Born May 27, 1934 in Cleveland, OH, Ellison was raised in a Jewish household in Middle America. According to his own accounts, the future scribe took on a variety of odd jobs as a young man, working as a taxicab driver, a short-order diner cook, and a door-to-door salesman. Almost without question was his undying love for science fiction; as a boy he devoured both ambitious novels and the garish pulp publications of the day, going so far as found his own "fanzine" dedicated to the genre by the age of 17. After briefly attending Ohio State University, Ellison dropped out, following continued run-ins with the established academia. He moved to New York in 1955 to begin his writing career, and in just a few years, churned out more than 100 science fiction short stories and articles. During that time, the feisty, temperamental writer invented a pseudonym, "Cordwainer Bird," which he would use, first, in writing soft-core adult stories, and later, as his own "Alan Smithee" credit when he wanted his name removed from works he deemed tarnished by editors or executives.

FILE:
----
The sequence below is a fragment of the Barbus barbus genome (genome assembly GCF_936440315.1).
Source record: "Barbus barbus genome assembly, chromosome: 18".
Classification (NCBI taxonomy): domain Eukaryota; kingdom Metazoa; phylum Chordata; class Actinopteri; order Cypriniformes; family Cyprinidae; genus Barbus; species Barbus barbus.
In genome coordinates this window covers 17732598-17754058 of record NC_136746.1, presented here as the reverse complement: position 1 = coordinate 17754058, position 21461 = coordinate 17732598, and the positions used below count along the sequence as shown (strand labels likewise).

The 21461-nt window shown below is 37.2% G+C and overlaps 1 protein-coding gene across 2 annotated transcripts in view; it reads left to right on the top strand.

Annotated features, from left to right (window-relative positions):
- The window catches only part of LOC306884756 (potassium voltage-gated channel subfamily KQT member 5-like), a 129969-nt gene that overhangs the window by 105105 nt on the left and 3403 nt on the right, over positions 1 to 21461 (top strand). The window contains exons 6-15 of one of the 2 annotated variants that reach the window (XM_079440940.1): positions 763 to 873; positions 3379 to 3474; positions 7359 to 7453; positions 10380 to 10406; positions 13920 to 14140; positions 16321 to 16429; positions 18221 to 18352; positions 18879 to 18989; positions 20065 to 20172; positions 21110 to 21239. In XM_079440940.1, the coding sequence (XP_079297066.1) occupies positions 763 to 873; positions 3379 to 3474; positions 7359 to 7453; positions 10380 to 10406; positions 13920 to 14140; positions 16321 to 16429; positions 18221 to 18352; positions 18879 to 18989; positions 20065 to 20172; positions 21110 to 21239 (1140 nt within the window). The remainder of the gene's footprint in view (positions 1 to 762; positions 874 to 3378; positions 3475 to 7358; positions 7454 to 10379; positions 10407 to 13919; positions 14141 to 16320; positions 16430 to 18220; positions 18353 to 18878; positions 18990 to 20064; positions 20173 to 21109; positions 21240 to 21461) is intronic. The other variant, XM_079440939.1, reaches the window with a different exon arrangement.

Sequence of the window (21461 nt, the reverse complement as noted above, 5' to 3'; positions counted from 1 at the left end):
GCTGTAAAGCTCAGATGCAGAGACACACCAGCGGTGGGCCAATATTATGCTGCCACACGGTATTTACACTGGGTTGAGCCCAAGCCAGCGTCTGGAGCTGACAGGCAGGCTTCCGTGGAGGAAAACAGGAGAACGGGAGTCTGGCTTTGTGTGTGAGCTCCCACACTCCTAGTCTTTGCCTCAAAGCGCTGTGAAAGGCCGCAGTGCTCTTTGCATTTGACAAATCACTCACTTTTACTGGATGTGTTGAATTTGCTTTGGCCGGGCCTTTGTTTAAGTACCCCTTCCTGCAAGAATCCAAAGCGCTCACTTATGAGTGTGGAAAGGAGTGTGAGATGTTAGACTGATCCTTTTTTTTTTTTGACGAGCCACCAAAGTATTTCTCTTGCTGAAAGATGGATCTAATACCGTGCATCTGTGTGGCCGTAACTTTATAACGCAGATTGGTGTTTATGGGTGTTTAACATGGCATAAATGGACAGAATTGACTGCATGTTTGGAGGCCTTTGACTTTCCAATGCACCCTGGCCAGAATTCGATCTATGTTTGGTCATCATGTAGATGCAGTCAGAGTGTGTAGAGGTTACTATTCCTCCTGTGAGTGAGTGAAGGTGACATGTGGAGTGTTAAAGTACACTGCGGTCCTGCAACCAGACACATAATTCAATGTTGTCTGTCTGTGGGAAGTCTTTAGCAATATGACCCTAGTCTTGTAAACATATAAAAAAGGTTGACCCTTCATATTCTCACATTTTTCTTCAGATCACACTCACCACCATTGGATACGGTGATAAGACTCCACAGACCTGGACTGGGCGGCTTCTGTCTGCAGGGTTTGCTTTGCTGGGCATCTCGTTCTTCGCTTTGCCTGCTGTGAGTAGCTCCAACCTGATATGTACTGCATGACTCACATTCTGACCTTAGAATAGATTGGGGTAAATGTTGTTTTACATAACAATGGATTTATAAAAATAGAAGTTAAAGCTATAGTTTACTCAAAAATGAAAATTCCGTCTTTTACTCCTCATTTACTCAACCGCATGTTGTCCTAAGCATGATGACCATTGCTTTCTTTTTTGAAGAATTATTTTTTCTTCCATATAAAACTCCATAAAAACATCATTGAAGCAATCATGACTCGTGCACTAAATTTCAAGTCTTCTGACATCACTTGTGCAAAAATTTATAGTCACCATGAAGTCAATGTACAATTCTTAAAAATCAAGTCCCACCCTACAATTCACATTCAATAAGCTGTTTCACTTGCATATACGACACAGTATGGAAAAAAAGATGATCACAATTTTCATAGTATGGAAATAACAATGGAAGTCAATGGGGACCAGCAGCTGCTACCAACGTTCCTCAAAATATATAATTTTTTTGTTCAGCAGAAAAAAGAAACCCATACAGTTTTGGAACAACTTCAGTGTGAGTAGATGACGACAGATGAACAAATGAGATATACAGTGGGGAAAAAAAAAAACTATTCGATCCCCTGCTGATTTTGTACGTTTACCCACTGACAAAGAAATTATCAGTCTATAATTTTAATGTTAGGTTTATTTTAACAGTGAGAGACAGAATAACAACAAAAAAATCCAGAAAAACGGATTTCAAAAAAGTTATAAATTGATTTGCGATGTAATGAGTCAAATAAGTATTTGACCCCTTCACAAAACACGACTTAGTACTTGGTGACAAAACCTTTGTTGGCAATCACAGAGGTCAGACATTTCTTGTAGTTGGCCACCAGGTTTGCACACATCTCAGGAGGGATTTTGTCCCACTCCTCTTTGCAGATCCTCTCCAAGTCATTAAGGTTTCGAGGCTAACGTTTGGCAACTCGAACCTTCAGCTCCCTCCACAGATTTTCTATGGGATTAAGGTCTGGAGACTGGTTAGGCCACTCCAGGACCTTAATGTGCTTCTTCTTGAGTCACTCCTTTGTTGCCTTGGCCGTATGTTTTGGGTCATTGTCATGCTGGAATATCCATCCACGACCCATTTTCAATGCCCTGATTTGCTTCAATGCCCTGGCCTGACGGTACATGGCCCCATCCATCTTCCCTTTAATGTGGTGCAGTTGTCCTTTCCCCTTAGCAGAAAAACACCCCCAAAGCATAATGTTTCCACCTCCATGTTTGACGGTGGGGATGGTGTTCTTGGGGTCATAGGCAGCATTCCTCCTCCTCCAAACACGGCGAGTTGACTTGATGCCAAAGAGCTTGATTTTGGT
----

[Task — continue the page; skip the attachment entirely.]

After a stint in the U.S. Army from 1957 to 1959, Ellison moved to California to begin writing for television. In a relatively short time, he had sold scripts to such shows as "Route 66" (CBS, 1960-64) and "The Alfred Hitchcock Hour" (CBS/NBC, 1962-65). During this time, he would write two teleplays that would bring him both fame and infamy. His script for a second-season episode of "The Outer Limits," entitled, "Demon With a Glass Hand" (1964) and starring Robert Culp, won Ellison a Writers Guild Award for best teleplay. The story involved a man suffering from amnesia, being pursued by alien beings through a modern-day city, with only his bizarre robotic hand offering clues to his origin. Decades later, Ellison would see similarities between this episode (as well as another, "The Soldier," which he had also written) and the popular "Terminator" series of movies. After filing a lawsuit against filmmaker James Cameron, he would win a settlement and an "inspired by" credit in reissues of these Arnold Schwarzenegger films.